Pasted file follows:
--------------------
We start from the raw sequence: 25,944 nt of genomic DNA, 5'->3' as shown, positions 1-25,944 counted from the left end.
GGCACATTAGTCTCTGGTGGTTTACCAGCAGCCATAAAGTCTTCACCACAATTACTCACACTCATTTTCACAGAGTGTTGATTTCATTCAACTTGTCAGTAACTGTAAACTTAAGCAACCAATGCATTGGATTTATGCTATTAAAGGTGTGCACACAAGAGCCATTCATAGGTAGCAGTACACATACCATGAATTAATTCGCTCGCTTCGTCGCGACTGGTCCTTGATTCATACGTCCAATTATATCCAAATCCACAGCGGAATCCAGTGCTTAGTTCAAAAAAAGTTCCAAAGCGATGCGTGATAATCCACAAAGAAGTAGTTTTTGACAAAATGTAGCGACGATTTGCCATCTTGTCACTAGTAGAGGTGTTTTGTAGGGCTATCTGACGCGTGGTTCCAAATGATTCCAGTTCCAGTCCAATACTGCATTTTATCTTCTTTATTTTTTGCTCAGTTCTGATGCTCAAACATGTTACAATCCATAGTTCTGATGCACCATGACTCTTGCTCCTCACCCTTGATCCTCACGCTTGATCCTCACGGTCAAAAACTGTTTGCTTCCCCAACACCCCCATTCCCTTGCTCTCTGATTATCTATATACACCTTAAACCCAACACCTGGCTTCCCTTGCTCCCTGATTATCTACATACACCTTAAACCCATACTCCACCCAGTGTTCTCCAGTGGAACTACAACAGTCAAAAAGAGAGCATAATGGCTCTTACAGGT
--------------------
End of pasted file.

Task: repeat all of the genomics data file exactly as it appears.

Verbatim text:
We start from the raw sequence: 25,944 nt of genomic DNA, 5'->3' as shown, positions 1-25,944 counted from the left end.
GGCACATTAGTCTCTGGTGGTTTACCAGCAGCCATAAAGTCTTCACCACAATTACTCACACTCATTTTCACAGAGTGTTGATTTCATTCAACTTGTCAGTAACTGTAAACTTAAGCAACCAATGCATTGGATTTATGCTATTAAAGGTGTGCACACAAGAGCCATTCATAGGTAGCAGTACACATACCATGAATTAATTCGCTCGCTTCGTCGCGACTGGTCCTTGATTCATACGTCCAATTATATCCAAATCCACAGCGGAATCCAGTGCTTAGTTCAAAAAAAGTTCCAAAGCGATGCGTGATAATCCACAAAGAAGTAGTTTTTGACAAAATGTAGCGACGATTTGCCATCTTGTCACTAGTAGAGGTGTTTTGTAGGGCTATCTGACGCGTGGTTCCAAATGATTCCAGTTCCAGTCCAATACTGCATTTTATCTTCTTTATTTTTTGCTCAGTTCTGATGCTCAAACATGTTACAATCCATAGTTCTGATGCACCATGACTCTTGCTCCTCACCCTTGATCCTCACGCTTGATCCTCACGGTCAAAAACTGTTTGCTTCCCCAACACCCCCATTCCCTTGCTCTCTGATTATCTATATACACCTTAAACCCAACACCTGGCTTCCCTTGCTCCCTGATTATCTACATACACCTTAAACCCATACTCCACCCAGTGTTCTCCAGTGGAACTACAACAGTCAAAAAGAGAGCATAATGGCTCTTACAGGT